- Used to hold back water at possible flood points and commonly made of sandbags
- Jam buster
- A delicious type of donut with a jam filled centre
- Late Lunch
- A meal served around midnight at a social (see above definition) consisting of rye bread, cheese, deli meat and pickles
- Also known as Walleye, Manitoba’s official provincial fish
- A beer store
- Liquor store, an abbreviation of Liquor Commission
- Salisbury House or “Sals”
- A Manitoba restaurant open 24 hours
- A type of burger served at Salisbury House restaurants (see above definition)
I started to wonder if we were the only ones that said, “Halloween Apples”?
This is what it sounds like:
PLAY this “Halloween App-les” Recording
According to Wikipedia, : “in some parts of Canada, children sometimes say “Halloween apples” instead of “trick or treat.” This probably originated when the toffee apple was a popular type of candy. Apple-giving in much of Canada, however, has been taboo since the 1960s when stories (of almost certainly questionable authenticity) appeared of razors hidden inside Halloween apples; parents began to check over their children’s “loot” for safety before allowing them to eat it.”
I couldn’t think of a worst waste of prime candy real estate in my trick or treating sack than apples! Not to mention the precious minutes and breath I had squandered at those apple-bestowing houses. Yeah, I know…apparently, I had asked for them! But fortunately for me, I trick or treated in the latter part of the ’70’s so the razor blade scare was still very real and therefore, at the very least, I could justify tossing those apples in the trash!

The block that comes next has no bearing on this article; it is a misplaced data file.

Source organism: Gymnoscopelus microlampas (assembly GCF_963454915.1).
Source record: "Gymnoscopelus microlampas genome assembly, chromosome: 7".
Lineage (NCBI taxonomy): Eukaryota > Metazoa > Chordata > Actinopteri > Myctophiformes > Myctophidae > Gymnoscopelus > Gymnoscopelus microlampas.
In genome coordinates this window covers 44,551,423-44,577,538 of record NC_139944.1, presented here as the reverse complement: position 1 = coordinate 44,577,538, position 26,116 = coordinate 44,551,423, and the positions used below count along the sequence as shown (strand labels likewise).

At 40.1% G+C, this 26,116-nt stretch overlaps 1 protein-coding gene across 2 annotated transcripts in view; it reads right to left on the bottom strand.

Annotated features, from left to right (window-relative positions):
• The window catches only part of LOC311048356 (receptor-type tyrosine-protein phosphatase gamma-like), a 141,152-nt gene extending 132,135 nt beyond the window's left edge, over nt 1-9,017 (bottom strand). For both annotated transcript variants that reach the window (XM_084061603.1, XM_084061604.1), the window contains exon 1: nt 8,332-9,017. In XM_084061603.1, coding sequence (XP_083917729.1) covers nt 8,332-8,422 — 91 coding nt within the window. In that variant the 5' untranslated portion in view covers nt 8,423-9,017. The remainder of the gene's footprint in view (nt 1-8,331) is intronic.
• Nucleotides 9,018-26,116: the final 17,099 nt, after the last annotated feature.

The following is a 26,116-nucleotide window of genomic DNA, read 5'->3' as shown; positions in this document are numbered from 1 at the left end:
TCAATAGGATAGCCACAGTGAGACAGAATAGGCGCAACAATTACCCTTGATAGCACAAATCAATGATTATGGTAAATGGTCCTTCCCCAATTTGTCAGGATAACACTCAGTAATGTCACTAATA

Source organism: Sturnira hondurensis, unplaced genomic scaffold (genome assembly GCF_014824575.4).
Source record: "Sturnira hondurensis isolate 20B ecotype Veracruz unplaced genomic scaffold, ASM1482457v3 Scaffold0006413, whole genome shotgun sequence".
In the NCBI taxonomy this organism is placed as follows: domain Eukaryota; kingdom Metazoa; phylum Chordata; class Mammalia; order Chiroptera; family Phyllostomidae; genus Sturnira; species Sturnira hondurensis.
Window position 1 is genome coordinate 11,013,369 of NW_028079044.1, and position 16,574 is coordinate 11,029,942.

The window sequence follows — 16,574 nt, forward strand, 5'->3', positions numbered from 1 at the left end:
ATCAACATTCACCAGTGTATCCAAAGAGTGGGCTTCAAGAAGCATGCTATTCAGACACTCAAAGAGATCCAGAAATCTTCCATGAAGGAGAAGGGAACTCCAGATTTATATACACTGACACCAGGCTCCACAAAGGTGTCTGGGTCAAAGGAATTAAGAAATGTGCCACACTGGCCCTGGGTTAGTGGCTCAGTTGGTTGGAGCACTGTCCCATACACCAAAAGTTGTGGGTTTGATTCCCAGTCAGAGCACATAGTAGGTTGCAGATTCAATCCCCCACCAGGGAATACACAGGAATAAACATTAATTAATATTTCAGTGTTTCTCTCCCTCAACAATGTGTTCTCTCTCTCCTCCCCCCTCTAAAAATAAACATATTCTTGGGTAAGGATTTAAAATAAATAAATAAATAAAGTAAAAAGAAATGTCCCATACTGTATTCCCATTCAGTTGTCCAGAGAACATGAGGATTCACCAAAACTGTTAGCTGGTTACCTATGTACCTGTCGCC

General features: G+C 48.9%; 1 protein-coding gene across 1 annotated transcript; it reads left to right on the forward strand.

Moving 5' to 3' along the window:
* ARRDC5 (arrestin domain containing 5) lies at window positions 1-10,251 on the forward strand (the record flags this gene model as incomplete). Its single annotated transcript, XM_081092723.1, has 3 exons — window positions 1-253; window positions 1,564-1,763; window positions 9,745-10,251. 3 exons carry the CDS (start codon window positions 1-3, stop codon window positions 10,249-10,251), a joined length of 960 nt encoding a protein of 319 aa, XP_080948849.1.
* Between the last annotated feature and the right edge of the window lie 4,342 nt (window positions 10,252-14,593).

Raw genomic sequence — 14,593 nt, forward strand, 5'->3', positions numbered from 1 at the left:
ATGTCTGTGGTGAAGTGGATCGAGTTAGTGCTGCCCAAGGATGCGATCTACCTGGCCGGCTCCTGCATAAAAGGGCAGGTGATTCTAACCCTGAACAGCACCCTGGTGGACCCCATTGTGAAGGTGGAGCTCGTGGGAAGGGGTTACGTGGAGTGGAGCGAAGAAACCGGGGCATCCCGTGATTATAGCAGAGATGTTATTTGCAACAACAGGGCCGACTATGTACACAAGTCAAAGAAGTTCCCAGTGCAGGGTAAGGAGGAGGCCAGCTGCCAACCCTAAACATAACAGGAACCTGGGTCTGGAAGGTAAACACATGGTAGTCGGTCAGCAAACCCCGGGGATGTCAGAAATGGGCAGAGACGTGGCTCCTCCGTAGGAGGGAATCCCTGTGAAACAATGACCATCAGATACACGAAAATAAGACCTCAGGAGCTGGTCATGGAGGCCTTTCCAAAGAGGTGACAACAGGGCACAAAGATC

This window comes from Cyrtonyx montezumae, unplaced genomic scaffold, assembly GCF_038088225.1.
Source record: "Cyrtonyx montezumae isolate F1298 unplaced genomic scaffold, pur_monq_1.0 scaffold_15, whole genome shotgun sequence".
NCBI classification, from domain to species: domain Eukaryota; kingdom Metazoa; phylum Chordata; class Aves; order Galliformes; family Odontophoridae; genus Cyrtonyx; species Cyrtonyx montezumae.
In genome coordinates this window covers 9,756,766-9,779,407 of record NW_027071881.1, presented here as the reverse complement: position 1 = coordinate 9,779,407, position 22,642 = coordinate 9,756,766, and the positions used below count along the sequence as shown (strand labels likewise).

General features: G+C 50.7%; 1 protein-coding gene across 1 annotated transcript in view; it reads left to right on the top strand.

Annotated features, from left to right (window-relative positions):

But had they been caramel apples… well, that’s a completely different story! I would have been perfectly happy to get a caramel apple in my trick or treat sack. But alas, it never happened.
I also wondered what relationship caramel apples had to Halloween….
Caramel apples are said to have been invented in the 1950’s by a guy named Dan Walker, who was a sales representative working for Kraft Foods at the time. Back then, Kraft sold small individually wrapped caramels, as they still do today. Walker said he was experimenting with melting down leftover caramels and made this brilliant discovery! Kraft continues to print the recipe for caramel apples on the backs of their caramel bags to this day. Then when October 31 was deemed caramel apple day (likely by Kraft, although I could not find the origin of this day) these apples became associated with Halloween! (Reference)